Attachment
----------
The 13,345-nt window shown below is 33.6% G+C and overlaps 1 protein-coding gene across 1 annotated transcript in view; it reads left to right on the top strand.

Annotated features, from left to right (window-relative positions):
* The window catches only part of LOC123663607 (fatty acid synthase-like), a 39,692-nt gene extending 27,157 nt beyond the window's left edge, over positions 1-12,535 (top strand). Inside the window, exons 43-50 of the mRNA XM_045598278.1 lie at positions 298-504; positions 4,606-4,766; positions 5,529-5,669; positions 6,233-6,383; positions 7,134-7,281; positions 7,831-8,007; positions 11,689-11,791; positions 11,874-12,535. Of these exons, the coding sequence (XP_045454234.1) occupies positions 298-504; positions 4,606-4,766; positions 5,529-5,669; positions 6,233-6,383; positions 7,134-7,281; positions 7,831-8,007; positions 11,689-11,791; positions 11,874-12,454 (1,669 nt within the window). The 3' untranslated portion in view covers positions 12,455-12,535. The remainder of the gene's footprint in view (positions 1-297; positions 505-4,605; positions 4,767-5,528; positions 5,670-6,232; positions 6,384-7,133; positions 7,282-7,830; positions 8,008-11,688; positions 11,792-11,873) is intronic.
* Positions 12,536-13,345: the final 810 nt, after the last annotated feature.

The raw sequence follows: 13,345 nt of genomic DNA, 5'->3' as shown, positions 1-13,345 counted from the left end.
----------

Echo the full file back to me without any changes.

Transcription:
The 13,345-nt window shown below is 33.6% G+C and overlaps 1 protein-coding gene across 1 annotated transcript in view; it reads left to right on the top strand.

Annotated features, from left to right (window-relative positions):
* The window catches only part of LOC123663607 (fatty acid synthase-like), a 39,692-nt gene extending 27,157 nt beyond the window's left edge, over positions 1-12,535 (top strand). Inside the window, exons 43-50 of the mRNA XM_045598278.1 lie at positions 298-504; positions 4,606-4,766; positions 5,529-5,669; positions 6,233-6,383; positions 7,134-7,281; positions 7,831-8,007; positions 11,689-11,791; positions 11,874-12,535. Of these exons, the coding sequence (XP_045454234.1) occupies positions 298-504; positions 4,606-4,766; positions 5,529-5,669; positions 6,233-6,383; positions 7,134-7,281; positions 7,831-8,007; positions 11,689-11,791; positions 11,874-12,454 (1,669 nt within the window). The 3' untranslated portion in view covers positions 12,455-12,535. The remainder of the gene's footprint in view (positions 1-297; positions 505-4,605; positions 4,767-5,528; positions 5,670-6,232; positions 6,384-7,133; positions 7,282-7,830; positions 8,008-11,688; positions 11,792-11,873) is intronic.
* Positions 12,536-13,345: the final 810 nt, after the last annotated feature.

The raw sequence follows: 13,345 nt of genomic DNA, 5'->3' as shown, positions 1-13,345 counted from the left end.